In the past several years, we've seen how 3D printing technology has evolved from fashion to technology. It is just a sight to behold on how things changed during those years. On top of remarkable design possibilities that can be acquired via 3D printing, the level of engineering that's used for printing fabric-like materials are just astonishing.
Despite the fact that we are using metal, sugar, Styrofoam or ceramic to create almost anything in 3D, it all began in plastic. Whether you believe it or not, up to this day, plastics play a significant role in 3D Printing. As we proceed in the next paragraphs, we are going to talk about the most used plastics in textile industry.
Number 1. PLA - called also as Polylactic Acid, this is a bioplastic that is now dominating the 3D printing world. This is made from renewable organic resources similar to sugarcane or cornstarch. In textile industry, PLA-based Filament quality have shown remarkable adhesion to PLA plastics. Due to the fact that it is possible to reinforce it to all types of materials, it is usually seen in producing smart fabric that helps to improve functionality of textile products.
Number 2. ABS - this is known otherwise as Acrylonitrile Butadiene Styrene which is basically a terpolymer that's made by acrylonitrile as well as polymerizing styrene with polybutadiene. This is again another kind of bioplastic that is widely used for 3D printing purposes. It has the capacity to form filaments and aside from that, it's strong, durable, heat resistant, cost effective and flexible.
On the other hand, one possible drawback of ABS is the fact that it could create a bit of unpleasant smell when it's heated and the vapor has nasty chemicals. As a result, for the fumes not to stay in the area, anyone who plans to use the material must have a properly ventilated location.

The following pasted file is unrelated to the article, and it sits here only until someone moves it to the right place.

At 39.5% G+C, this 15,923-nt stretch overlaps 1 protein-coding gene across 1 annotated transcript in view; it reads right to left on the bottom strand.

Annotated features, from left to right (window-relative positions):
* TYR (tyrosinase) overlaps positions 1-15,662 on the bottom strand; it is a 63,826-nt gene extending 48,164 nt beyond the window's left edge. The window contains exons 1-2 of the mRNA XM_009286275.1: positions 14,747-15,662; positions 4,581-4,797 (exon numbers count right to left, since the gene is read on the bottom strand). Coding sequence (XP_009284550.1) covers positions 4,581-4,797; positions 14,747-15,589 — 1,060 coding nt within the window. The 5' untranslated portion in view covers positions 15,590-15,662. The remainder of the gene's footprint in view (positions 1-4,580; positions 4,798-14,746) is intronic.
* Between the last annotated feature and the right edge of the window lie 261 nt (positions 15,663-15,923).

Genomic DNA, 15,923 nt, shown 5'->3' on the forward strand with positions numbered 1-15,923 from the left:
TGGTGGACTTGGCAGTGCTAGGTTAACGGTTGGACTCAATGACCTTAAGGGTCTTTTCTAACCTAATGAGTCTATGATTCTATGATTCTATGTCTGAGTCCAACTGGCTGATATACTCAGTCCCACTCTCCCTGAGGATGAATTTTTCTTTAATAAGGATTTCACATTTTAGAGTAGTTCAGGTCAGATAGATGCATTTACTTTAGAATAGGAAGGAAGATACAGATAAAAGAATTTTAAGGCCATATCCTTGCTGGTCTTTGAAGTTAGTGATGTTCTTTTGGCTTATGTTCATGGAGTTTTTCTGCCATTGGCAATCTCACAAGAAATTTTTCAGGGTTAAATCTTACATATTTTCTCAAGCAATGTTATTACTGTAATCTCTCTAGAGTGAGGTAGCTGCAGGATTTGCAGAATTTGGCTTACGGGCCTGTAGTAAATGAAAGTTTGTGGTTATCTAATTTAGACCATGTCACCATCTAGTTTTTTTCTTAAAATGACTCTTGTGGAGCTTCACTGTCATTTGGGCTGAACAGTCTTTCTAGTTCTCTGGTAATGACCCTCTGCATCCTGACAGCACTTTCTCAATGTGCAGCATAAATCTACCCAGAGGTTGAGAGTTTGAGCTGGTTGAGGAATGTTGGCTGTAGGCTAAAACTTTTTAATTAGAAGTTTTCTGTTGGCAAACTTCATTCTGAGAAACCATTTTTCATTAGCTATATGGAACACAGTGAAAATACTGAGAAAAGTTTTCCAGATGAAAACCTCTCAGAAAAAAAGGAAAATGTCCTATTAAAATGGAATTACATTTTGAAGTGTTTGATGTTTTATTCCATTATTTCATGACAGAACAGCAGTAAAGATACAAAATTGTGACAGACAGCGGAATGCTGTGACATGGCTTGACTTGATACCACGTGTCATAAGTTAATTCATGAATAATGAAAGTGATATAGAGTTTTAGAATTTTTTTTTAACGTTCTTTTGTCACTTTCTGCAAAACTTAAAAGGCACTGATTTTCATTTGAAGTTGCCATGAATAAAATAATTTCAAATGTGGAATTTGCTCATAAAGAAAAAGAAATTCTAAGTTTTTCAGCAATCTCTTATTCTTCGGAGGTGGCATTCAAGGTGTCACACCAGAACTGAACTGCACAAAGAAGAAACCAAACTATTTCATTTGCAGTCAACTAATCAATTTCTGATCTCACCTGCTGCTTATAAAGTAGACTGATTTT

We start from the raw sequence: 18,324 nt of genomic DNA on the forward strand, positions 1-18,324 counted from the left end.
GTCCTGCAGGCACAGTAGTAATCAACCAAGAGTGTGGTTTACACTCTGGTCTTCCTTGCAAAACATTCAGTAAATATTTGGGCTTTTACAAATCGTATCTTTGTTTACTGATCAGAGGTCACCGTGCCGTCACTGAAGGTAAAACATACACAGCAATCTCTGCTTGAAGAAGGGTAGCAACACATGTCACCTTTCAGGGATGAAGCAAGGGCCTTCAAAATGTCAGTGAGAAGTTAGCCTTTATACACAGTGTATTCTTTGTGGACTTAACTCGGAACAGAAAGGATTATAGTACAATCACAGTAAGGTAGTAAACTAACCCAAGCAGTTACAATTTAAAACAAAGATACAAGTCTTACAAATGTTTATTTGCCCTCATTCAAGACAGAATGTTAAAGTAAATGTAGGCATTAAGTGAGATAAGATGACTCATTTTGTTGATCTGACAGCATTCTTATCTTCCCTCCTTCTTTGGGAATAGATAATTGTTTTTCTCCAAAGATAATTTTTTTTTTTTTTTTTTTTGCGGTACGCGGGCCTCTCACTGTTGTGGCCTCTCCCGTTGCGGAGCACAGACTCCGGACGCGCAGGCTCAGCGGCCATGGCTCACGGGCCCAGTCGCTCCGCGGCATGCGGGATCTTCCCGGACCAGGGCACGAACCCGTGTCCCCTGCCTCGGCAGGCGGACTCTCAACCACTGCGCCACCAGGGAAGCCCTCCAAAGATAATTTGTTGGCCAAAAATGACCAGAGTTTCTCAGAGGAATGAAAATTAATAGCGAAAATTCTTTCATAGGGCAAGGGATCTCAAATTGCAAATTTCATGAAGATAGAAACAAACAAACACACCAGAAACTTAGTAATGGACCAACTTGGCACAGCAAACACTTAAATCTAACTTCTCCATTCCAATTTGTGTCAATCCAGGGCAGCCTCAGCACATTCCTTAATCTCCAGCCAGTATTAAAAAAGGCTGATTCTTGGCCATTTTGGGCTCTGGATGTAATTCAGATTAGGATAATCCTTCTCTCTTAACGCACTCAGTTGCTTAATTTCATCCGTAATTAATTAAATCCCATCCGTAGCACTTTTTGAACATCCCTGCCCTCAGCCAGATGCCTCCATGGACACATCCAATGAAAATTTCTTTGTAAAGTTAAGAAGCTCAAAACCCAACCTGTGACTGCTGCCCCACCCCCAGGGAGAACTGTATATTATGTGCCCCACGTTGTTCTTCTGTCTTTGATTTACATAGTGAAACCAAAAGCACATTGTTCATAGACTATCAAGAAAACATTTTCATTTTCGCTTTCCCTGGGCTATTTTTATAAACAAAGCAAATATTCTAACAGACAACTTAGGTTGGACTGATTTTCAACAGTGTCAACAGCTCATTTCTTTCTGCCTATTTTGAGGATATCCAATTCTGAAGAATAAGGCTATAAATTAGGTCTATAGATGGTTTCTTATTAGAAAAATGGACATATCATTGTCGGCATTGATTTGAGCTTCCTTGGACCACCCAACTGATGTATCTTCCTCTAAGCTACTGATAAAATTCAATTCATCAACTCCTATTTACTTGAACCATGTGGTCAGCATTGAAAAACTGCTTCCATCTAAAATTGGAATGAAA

Number 3. PVA - it's a water soluble synthetic polymer that stands for Polyvinyl Alcohol. In reality, it is a new type of 3D printing material that is being used to support hold of 3D objects in place. This is not used for a finished product instead, it is intended to support certain portions of the product. As soon as the product is finished, it can be put into water and PVA support structures dissolves leaving the rest of insoluble prints behind. This functions as glue, packaging film or thickener in the world of 3D printing.
It's without a doubt that you can find so many other materials to be used for 3D printing technology but still, the aforementioned materials are what's most used for 3D printing application. Please visit https://en.wikipedia.org/wiki/3D_printing to gain more information about 3D Printings.